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Ocean Odyssey



Season of the Santa Ana Wind


     As the summer comes to a close and October rolls around, we start to see a shift in the weather pattern that produces those dry, gusty winds that blow the marine layer far out to sea, fan the flames of large wildfires, and “can” produce some fine fishing weather off the coast.

     The typical Santa Ana winds pattern is shown below:

Santa Ana winds

     In the wake of large Pacific storms, cold air usually builds into the Great Basin (Nevada and Utah) and the circulation around the resulting center of high pressure brings wind out of the east/northeast into Southern California.

     The strength of the wind depends on the strength of the high-pressure center, since all wind is the result of the atmosphere just trying to equalize things. The more out of balance the atmosphere, the more dramatic the result.

     A weak-to-moderate offshore flow can often flatten out offshore seas by negating the prevailing winds, producing great weather past the Channel Islands. However, a strong Santa Ana can generate its own waves. There have been times when heavy surf has rolled into Avalon Harbor on the normally protected side of Catalina Island.

     That “gradient wind” is strong enough, but when you add in the effects of the Southern California terrain, the wind actually accelerates! If you're wondering how that's possible, think about it this way: Water running through a garden hose flows at a constant rate with some pressure behind it, just like the wind blowing around the high-pressure center over the Great Basin. But what happens when you constrict the opening by putting your thumb over the end of the hose? The pressure builds and water shoots out the smaller opening you just created, as opposed to a steady stream.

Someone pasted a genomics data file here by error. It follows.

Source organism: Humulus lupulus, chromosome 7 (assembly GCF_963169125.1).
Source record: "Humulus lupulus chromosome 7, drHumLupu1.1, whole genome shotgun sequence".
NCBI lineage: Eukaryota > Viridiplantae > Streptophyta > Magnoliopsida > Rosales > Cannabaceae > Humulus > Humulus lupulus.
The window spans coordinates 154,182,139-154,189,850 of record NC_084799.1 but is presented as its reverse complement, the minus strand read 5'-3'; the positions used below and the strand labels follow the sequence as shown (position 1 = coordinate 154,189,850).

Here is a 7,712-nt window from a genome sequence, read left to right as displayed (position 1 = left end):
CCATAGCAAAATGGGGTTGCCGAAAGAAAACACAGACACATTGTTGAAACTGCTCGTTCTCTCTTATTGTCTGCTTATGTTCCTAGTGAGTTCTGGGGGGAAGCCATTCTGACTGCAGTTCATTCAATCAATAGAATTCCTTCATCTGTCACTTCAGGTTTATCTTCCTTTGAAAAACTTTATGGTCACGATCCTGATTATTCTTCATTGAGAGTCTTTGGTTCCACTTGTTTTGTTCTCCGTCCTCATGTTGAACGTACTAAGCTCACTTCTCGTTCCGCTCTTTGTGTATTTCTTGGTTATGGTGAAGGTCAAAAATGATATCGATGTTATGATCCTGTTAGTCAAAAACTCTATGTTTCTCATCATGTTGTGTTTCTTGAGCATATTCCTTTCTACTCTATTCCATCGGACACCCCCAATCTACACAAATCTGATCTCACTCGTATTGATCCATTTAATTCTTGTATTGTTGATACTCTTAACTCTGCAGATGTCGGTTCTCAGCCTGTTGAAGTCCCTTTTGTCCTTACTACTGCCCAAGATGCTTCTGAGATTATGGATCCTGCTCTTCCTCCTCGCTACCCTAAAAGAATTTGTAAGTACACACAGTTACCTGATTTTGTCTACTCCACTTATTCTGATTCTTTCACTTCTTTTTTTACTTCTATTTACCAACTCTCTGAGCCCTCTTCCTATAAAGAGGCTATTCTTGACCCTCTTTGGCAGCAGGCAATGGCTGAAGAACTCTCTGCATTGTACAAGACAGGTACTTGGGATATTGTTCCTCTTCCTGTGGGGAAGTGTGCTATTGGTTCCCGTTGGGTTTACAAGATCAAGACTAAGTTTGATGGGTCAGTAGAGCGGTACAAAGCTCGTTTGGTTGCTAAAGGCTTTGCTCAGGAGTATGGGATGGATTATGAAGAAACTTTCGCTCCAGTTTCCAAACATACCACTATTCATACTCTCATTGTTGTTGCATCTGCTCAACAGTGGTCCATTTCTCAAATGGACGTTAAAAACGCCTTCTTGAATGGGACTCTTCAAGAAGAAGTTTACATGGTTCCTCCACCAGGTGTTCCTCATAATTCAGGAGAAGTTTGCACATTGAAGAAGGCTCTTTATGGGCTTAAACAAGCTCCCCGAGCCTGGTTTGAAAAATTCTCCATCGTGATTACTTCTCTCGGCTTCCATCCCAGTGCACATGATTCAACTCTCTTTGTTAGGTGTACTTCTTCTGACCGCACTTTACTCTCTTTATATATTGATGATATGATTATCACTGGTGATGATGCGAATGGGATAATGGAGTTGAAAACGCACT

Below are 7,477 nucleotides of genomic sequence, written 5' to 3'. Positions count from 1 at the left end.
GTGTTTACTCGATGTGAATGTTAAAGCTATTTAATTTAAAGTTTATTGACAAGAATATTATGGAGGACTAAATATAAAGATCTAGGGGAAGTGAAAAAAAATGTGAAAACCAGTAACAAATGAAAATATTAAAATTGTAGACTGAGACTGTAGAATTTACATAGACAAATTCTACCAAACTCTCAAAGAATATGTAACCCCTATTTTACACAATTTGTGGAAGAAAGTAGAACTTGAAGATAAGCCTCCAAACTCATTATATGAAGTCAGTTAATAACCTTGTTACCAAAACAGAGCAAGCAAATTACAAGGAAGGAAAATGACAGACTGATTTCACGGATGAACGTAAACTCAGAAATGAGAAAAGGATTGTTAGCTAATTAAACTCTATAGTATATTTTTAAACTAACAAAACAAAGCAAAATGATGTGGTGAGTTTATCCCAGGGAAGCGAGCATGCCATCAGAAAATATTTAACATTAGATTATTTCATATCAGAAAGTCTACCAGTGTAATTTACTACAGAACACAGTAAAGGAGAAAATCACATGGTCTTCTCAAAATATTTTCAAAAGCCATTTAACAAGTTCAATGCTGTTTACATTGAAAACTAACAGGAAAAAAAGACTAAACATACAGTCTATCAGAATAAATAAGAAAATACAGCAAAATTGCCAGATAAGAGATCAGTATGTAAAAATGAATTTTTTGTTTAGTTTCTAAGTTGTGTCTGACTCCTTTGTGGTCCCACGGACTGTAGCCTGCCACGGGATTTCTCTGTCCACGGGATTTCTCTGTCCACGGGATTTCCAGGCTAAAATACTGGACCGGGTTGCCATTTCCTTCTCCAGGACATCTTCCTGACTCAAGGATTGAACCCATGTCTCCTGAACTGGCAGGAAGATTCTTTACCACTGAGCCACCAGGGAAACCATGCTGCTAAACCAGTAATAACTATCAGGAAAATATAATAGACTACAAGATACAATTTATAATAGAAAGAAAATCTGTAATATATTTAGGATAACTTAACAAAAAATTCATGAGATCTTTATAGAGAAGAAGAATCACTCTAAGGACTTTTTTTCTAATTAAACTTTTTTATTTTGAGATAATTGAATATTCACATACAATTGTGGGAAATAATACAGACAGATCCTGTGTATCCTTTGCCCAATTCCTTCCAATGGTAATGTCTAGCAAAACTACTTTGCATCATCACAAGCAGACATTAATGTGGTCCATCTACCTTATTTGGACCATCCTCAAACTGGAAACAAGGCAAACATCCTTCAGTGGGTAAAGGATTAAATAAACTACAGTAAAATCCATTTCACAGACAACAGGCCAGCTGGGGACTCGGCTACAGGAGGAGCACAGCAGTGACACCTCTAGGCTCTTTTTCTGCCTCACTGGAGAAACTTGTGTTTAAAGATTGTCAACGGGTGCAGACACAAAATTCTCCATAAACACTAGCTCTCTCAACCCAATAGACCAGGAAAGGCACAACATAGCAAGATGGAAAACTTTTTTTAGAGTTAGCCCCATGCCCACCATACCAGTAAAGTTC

The same principle (technically, it's called the Bernoulli's Principle) explains why the wind increases in speed as it is squeezed through canyons and mountain passes. The same volume of air is moving but in a smaller space, so it has to speed up!

canyon wind






















     Check out the example illustrated above showing how the winds come into play in northern Santa Monica Bay. When the wind is out of the north, it will tend to be locally stronger just below Zuma Canyon and Malibu Canyon. That is why with a Santa Ana wind forecast you'll often hear or read something like “stronger below the canyons and passes.”

     So next time you feel the Santa Ana winds when you're out there fishing, you'll know what causes the wind and you can impress your fishing buddies.



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